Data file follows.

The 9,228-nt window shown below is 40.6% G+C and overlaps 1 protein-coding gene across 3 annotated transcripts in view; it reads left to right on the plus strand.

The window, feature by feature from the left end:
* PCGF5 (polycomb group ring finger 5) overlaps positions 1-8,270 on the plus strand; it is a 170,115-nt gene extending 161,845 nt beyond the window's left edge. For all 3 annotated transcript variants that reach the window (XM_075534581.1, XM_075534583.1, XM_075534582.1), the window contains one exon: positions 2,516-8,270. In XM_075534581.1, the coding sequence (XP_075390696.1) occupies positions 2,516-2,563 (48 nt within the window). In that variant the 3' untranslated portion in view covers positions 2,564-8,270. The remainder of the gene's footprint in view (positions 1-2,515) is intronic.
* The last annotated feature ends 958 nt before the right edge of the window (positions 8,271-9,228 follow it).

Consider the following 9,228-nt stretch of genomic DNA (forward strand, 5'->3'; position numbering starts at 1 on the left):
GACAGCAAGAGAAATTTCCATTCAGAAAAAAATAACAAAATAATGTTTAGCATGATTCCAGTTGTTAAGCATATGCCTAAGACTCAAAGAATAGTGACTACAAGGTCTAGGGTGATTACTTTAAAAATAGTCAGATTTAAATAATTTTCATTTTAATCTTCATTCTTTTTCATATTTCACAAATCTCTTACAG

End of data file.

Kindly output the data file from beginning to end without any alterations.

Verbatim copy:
The 9,228-nt window shown below is 40.6% G+C and overlaps 1 protein-coding gene across 3 annotated transcripts in view; it reads left to right on the plus strand.

The window, feature by feature from the left end:
* PCGF5 (polycomb group ring finger 5) overlaps positions 1-8,270 on the plus strand; it is a 170,115-nt gene extending 161,845 nt beyond the window's left edge. For all 3 annotated transcript variants that reach the window (XM_075534581.1, XM_075534583.1, XM_075534582.1), the window contains one exon: positions 2,516-8,270. In XM_075534581.1, the coding sequence (XP_075390696.1) occupies positions 2,516-2,563 (48 nt within the window). In that variant the 3' untranslated portion in view covers positions 2,564-8,270. The remainder of the gene's footprint in view (positions 1-2,515) is intronic.
* The last annotated feature ends 958 nt before the right edge of the window (positions 8,271-9,228 follow it).

Consider the following 9,228-nt stretch of genomic DNA (forward strand, 5'->3'; position numbering starts at 1 on the left):
GACAGCAAGAGAAATTTCCATTCAGAAAAAAATAACAAAATAATGTTTAGCATGATTCCAGTTGTTAAGCATATGCCTAAGACTCAAAGAATAGTGACTACAAGGTCTAGGGTGATTACTTTAAAAATAGTCAGATTTAAATAATTTTCATTTTAATCTTCATTCTTTTTCATATTTCACAAATCTCTTACAG